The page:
Spring FactoryBean

While working on a Spring application, I noticed that there was a type discrepancy between the bean declaration in the application context and the class type of the to-be-injected property in Java.

The velocityEngine bean declared in the application context was of type VelocityEngineFactoryBean.

    <bean id="velocityEngine" 
        <property name="resourceLoaderPath" value="/email_templates/"/>

While setVelocityEngine() of the Java class accepts an object of type VelocityEngine.

import org.apache.velocity.app.VelocityEngine;

public class Emailer {

    private VelocityEngine velocityEngine;

    public void setVelocityEngine(VelocityEngine velocityEngine) {
        this.velocityEngine = velocityEngine;

As it turns out, the FactoryBean is Spring’s way of instantiating more complex objects. To properly create a FactoryBean, a class must implement org.springframework.beans.factory.FactoryBean<T>. There are 3 methods of note in this interface:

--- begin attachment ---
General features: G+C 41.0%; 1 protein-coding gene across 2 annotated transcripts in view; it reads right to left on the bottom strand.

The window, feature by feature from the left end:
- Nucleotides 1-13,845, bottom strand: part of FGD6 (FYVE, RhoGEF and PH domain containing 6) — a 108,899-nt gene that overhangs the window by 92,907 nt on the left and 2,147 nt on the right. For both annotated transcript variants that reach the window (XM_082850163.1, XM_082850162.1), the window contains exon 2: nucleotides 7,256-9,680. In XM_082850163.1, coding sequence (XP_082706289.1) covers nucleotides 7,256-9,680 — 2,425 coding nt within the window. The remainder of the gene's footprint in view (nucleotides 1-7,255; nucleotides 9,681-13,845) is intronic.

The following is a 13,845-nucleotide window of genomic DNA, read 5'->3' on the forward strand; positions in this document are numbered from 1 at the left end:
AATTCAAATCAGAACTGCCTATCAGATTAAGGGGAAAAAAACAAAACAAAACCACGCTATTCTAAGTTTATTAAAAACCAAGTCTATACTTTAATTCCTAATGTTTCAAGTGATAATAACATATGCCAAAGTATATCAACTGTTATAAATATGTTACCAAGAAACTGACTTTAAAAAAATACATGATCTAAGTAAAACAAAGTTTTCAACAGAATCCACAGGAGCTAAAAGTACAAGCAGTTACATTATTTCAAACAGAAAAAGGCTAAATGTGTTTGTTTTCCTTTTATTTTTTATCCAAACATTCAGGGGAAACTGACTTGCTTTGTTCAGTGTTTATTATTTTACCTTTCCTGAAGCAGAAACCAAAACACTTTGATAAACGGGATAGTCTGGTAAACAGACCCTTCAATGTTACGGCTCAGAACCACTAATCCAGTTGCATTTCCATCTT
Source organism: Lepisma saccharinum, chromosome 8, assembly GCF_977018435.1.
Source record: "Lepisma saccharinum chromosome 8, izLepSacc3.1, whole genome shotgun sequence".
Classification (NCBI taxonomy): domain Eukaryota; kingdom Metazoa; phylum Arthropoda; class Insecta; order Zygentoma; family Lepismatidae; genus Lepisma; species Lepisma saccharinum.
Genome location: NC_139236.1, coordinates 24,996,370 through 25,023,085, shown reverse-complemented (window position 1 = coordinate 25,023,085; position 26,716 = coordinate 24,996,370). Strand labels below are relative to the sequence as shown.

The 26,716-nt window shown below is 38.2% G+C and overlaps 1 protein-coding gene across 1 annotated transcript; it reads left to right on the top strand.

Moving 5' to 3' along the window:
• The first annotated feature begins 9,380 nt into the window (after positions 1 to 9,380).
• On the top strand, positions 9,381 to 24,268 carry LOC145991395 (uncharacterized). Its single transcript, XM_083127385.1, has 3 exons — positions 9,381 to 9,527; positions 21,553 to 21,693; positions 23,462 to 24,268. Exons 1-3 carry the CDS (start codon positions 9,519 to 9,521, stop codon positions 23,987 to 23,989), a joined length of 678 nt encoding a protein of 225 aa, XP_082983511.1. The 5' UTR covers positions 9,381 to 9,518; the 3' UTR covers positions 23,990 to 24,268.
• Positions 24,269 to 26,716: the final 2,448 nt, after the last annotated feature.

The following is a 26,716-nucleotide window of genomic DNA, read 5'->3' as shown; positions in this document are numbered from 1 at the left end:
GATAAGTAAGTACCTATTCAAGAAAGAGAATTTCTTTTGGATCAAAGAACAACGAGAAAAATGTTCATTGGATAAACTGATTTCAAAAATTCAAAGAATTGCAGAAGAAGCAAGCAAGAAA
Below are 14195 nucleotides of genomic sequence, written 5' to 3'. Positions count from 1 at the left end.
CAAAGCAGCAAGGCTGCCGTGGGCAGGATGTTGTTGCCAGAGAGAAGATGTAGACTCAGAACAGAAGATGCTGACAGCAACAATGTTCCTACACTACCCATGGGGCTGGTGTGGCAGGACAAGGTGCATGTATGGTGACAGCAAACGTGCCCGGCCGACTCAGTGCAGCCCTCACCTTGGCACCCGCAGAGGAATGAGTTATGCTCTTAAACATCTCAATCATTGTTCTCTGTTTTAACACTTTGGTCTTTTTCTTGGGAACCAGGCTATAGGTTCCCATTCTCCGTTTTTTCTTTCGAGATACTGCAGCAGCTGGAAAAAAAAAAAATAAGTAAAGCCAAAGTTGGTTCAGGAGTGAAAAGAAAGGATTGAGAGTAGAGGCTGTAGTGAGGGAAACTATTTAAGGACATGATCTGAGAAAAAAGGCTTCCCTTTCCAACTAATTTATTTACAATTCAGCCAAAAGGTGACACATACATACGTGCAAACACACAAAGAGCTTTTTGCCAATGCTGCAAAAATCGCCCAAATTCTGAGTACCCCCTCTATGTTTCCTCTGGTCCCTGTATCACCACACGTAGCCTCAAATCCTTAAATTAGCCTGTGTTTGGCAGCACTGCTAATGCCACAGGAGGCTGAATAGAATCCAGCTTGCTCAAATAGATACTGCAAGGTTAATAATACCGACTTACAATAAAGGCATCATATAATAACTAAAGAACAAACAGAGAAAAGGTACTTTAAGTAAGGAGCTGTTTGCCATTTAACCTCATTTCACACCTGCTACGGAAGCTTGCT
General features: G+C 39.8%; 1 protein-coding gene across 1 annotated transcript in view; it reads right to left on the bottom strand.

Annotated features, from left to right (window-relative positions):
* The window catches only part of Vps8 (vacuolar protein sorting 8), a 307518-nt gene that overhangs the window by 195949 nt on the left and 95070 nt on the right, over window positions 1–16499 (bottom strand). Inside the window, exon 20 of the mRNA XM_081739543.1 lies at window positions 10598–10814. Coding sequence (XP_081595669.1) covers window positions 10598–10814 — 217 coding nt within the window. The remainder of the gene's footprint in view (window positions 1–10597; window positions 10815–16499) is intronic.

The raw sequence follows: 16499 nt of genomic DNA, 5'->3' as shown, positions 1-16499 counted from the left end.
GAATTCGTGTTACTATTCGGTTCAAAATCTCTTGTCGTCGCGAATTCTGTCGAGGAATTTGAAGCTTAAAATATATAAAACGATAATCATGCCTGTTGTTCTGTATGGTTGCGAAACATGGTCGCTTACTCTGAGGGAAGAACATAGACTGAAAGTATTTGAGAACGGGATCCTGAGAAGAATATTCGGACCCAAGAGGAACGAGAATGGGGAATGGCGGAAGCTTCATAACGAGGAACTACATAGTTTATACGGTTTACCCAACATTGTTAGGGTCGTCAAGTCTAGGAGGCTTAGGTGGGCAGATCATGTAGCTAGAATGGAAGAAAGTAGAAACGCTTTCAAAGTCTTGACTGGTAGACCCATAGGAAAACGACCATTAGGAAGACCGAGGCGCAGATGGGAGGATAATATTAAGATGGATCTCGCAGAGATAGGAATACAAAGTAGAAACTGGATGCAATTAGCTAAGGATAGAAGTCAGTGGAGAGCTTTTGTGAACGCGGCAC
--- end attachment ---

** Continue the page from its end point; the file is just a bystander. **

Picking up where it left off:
• T getObject() should return an instance of the object. For the case of the example above, this is an instance of VelocityEngine
  • Class<?> getObjectType() should return the type of the object that will be created by the FactoryBean. This can be null if the type is not known in advance.
  • boolean isSingleton() should return true if there should only be one copy of the object. This allows Spring to cache the instance of the created object.

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